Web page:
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anonymous
 4 years ago
I think this question is pretty straightforward and I'm making it more complicated than it needs to be.
Find the equation of the vertical plane perpendicular to the yaxis and through the point (2, 3, 4)
I know the xaxis is perpendicular to the yaxis, and in 3D space I know this must be the XZ plane. From here, I get a little lost coming up with the equation.
If the equation of a plane is a(xx_0) + b(yy_0) + c(zz_0) = 0, then my a = 2, b = 3, c = 4. But I feel like that's not right. Do I plug in those values for x, y, z instead?
anonymous
 4 years ago
I think this question is pretty straightforward and I'm making it more complicated than it needs to be. Find the equation of the vertical plane perpendicular to the yaxis and through the point (2, 3, 4) I know the xaxis is perpendicular to the yaxis, and in 3D space I know this must be the XZ plane. From here, I get a little lost coming up with the equation. If the equation of a plane is a(xx_0) + b(yy_0) + c(zz_0) = 0, then my a = 2, b = 3, c = 4. But I feel like that's not right. Do I plug in those values for x, y, z instead?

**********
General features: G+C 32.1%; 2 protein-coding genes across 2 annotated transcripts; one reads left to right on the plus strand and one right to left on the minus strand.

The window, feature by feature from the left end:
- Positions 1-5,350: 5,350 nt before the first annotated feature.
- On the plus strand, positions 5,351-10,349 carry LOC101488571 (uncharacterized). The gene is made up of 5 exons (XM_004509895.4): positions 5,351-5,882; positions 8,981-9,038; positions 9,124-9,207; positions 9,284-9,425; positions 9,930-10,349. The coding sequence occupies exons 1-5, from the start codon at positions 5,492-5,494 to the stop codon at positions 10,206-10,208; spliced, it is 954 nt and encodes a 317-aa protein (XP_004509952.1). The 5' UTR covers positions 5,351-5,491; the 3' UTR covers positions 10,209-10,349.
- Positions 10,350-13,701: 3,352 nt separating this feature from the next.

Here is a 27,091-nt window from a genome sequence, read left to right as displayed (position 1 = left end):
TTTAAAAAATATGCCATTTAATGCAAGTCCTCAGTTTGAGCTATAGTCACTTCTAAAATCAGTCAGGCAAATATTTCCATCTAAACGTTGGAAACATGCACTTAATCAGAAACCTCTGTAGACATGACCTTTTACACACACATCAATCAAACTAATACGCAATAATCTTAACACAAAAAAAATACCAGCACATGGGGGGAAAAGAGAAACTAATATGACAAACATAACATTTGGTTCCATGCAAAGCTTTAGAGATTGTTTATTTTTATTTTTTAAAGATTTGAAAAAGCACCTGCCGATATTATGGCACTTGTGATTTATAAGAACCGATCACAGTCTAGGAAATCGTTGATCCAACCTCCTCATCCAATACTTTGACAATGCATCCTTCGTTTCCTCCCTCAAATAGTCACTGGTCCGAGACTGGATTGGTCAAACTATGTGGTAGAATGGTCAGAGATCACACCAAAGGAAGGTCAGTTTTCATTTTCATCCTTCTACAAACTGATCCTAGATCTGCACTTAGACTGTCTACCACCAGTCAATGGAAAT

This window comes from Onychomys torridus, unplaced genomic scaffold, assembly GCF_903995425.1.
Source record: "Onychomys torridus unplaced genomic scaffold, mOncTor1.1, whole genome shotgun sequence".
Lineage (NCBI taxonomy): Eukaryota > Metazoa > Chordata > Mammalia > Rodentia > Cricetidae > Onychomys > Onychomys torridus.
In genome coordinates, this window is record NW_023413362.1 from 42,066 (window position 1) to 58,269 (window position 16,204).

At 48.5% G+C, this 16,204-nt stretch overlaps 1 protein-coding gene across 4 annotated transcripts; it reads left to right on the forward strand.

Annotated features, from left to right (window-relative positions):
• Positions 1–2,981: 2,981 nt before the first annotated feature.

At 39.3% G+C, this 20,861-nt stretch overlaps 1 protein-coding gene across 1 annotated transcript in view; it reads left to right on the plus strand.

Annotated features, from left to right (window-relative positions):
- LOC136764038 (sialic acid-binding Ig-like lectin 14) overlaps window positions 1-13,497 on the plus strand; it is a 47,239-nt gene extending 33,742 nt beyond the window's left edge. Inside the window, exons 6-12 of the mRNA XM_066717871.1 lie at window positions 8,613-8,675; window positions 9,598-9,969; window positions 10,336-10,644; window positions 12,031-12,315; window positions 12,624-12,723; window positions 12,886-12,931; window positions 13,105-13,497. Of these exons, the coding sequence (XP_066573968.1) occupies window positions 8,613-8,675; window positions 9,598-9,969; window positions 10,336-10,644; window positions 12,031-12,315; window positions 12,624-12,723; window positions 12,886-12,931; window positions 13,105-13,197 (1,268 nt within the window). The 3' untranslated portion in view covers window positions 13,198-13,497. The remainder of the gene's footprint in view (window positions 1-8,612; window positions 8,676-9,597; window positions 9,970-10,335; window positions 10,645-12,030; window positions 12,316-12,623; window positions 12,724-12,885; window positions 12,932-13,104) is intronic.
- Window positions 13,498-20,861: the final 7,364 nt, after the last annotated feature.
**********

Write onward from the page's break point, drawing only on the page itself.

This Question is Closed

anonymous
 4 years ago
Best ResponseYou've already chosen the best response.0Ok, the vector equation of a plane is:\[n*(rr_{0})=0\]where n is a vector normal to the plane, r is the position vector of an arbitrary point in the plane and r0 is the position vector of a given point in the plane. We need a normal vector to solve this. To get a normal vector, we use the given information that our plane is perpendicular to the yaxis. Therefore, our normal vector must be parallel to the yaxis. Any vector parallel to the yaxis will do, so I choose the unit vector <0,1,0> for simplicity. We have:\[<0,1,0>*<x2,y3,z4>=0\]giving,\[y=3\]This makes sense, since the ycoordinate must be constant, and there is no restriction on the values x,z that lie on the plane in 3space.

anonymous
 4 years ago
Best ResponseYou've already chosen the best response.0This is great, thank you.
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